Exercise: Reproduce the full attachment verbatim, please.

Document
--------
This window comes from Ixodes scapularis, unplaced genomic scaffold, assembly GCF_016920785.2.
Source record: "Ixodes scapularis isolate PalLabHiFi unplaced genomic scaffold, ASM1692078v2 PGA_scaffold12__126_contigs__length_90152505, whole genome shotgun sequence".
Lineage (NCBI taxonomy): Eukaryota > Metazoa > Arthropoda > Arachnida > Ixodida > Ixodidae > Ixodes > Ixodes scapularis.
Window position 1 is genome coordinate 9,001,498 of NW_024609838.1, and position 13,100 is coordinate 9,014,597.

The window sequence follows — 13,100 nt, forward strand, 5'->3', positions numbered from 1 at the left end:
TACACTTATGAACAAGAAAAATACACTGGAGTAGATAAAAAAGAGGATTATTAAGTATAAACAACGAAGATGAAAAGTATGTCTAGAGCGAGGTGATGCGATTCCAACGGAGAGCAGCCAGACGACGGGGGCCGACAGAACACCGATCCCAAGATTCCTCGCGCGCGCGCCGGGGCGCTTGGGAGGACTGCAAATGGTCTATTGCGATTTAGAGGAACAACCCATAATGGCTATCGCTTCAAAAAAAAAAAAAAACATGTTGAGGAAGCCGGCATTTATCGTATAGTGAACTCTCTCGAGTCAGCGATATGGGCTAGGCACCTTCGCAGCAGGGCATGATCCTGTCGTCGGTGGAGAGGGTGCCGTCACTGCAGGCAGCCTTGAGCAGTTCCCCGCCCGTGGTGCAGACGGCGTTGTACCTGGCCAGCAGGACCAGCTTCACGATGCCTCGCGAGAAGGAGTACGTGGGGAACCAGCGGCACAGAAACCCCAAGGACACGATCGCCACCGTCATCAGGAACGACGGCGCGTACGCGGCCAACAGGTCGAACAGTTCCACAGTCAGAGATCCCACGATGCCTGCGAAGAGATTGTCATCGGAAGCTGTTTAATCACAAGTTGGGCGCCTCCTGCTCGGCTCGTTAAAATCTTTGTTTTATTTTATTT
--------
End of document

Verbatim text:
This window comes from Ixodes scapularis, unplaced genomic scaffold, assembly GCF_016920785.2.
Source record: "Ixodes scapularis isolate PalLabHiFi unplaced genomic scaffold, ASM1692078v2 PGA_scaffold12__126_contigs__length_90152505, whole genome shotgun sequence".
Lineage (NCBI taxonomy): Eukaryota > Metazoa > Arthropoda > Arachnida > Ixodida > Ixodidae > Ixodes > Ixodes scapularis.
Window position 1 is genome coordinate 9,001,498 of NW_024609838.1, and position 13,100 is coordinate 9,014,597.

The window sequence follows — 13,100 nt, forward strand, 5'->3', positions numbered from 1 at the left end:
TACACTTATGAACAAGAAAAATACACTGGAGTAGATAAAAAAGAGGATTATTAAGTATAAACAACGAAGATGAAAAGTATGTCTAGAGCGAGGTGATGCGATTCCAACGGAGAGCAGCCAGACGACGGGGGCCGACAGAACACCGATCCCAAGATTCCTCGCGCGCGCGCCGGGGCGCTTGGGAGGACTGCAAATGGTCTATTGCGATTTAGAGGAACAACCCATAATGGCTATCGCTTCAAAAAAAAAAAAAAACATGTTGAGGAAGCCGGCATTTATCGTATAGTGAACTCTCTCGAGTCAGCGATATGGGCTAGGCACCTTCGCAGCAGGGCATGATCCTGTCGTCGGTGGAGAGGGTGCCGTCACTGCAGGCAGCCTTGAGCAGTTCCCCGCCCGTGGTGCAGACGGCGTTGTACCTGGCCAGCAGGACCAGCTTCACGATGCCTCGCGAGAAGGAGTACGTGGGGAACCAGCGGCACAGAAACCCCAAGGACACGATCGCCACCGTCATCAGGAACGACGGCGCGTACGCGGCCAACAGGTCGAACAGTTCCACAGTCAGAGATCCCACGATGCCTGCGAAGAGATTGTCATCGGAAGCTGTTTAATCACAAGTTGGGCGCCTCCTGCTCGGCTCGTTAAAATCTTTGTTTTATTTTATTT